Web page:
Interested in increasing profit margins and strengthening your market position? Value Engineering can help you achieve these goals.
Focus on Price and Performance
Value Engineering is a product development tool focussed on improving the price-performance ratio of products, machines, or equipment. (the term “product” in this text refers to products, machines, or equipment).
Every product is purchased with a specific purpose in mind. The product is required to fulfil a certain function, with decoration or ease of life solutions also being considered “functions”. A product’s ability to perform a certain function can also be used to gauge a product’s performance. As a manufacturer, it is interesting to monitor and develop the performance of your product, as it is the product’s performance that creates added value for your customers.
Four Pillars of Value Engineering
Overall product performance is not only focussed on output (main function) of the product, but also covers aspects such as usability (ergonomics) and design. For the customer, it is important that the desired performance matches a certain price-point. The price that the customer is willing to pay, is seen as the ‘product value’. For a manufacturer it is important to keep the sale price relevant for its customers. The pillar “manufacturability” therefore consists of all costs (time, materials, etc.) required to create the product.
The performance and quality experience of your product benefit your customers, which in turn, are prepared to pay a certain amount for this privilege. However, the profit available, depends heavily on the cost price of the machine. Lower costs therefore result in higher profits.
With Value Engineering it is possible to improve product value whilst maintaining a competitive sales price. In some cases, it is even possible to increase the sales price, providing that benefits for the customer have significantly improved. Apart from adding value, Value Engineering also focusses on reducing the cost price, which also improves profits. The core purpose of Value Engineering is illustrated below.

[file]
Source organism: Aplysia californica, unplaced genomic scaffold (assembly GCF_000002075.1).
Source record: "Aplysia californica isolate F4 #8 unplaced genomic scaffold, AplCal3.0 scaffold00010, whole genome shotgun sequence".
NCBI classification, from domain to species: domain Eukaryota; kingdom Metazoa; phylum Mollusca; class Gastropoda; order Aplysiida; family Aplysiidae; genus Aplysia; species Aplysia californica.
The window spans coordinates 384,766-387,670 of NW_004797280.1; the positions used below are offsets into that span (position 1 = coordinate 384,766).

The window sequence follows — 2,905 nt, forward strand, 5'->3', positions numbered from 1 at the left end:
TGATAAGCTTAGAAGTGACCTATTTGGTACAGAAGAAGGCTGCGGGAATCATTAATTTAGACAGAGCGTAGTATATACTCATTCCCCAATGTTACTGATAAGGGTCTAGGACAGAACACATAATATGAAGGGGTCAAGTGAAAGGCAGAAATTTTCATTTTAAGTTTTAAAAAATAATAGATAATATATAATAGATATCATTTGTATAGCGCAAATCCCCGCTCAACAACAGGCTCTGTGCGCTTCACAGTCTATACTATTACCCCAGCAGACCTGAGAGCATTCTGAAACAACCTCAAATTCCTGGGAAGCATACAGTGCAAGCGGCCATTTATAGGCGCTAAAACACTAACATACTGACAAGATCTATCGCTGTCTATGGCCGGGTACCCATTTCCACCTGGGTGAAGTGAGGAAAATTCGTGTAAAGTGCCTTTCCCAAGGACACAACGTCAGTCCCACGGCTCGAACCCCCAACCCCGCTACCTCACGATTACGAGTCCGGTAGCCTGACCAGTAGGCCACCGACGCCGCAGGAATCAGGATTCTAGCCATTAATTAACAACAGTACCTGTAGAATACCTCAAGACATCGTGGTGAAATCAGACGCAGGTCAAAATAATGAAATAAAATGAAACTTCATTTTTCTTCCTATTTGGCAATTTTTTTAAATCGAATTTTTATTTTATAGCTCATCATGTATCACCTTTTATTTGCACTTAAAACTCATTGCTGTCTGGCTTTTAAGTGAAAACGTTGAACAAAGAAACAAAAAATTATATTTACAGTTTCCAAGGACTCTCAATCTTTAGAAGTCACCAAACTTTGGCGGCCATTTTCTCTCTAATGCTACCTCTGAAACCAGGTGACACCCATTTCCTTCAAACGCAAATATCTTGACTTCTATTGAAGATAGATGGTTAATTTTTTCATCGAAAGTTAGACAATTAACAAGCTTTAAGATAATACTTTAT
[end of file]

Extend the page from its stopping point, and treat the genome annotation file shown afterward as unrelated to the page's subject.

- Cost reduction: 35% reduction in production costs (incl. Optimized assembly);
- Increase in value for the installer: quick installation and maintenance-free;
- Value increase for the user: automatic tap that opens when unwinding (patent 9400203);
- Modular construction of the series with many of the same parts and a timeless design with concealed fasteners.
- Cost reduction: 12% in production costs (materials, production techniques, assembly);
- Increased value for the user: reduction of the Total Cost of Ownership (TCO);
- Increased value for the service technician: faster disassembly of the pump housing, faster hose change and improved visibility of the mounted hose;
- Convincing design: “fit for duty”
- 50% lead time reduction between order and delivery by applying a Configure-To-Order strategy;
- Total cost reduction of 33% on engineering hours, labor hours and materials.
- Improved performance of the machine by reducing the energy consumption by 20% by applying more efficient drying techniques;
- Increased value for the user: reduced weight of the cover;
- In addition, overall a more convincing design and improved ergonomics.
- A total cost reduction of 10% (in material costs and assembly hours);
- Frame parts are completely constructed from sheet metal;
- A modular construction: the self-supporting frame is compatible for an optional top platform as well as a laminar flow system;
- Increased value for user and after-sales service: instead of safety gates, fully swing-out doors are used which offer quick and easy access during operational use and maintenance.
- Increased value for user: Improved ergonomics. There is an optimal visibility on the process from all sides;
- Due to its simple and sleek design, the machine has a no-nonsense and hygienic appearance.
Value Engineering is standardized method (DIN EN 12973 (2002)) and consists of two phases: Analysing and Creating.
The result of the analysis phase provides insight into suspect functions. These are functions that need to be improved and/or have costs reduced.
The creative phase focusses on creating solutions and checking them for feasibility.
Phase 1. Analysis
During the analysis phase, sales and marketing provide insight into the relationship between product performance and the price that their customer is willing to pay. R&D is responsible to provide detailed information regarding cost per component, which is used to derive the cost per function. Value Engineering is considered a multi-disciplinary tool and requires equal effort from both commercial as technical departments.
An important part of the analysis involves the use of function-cost-graphs. These graphs provide an overview of the current function costs and allow the identification of the functions with the highest improvement potential.
As the term “Function-Thinking” might not be familiar for everyone, we have prepared a short explanation: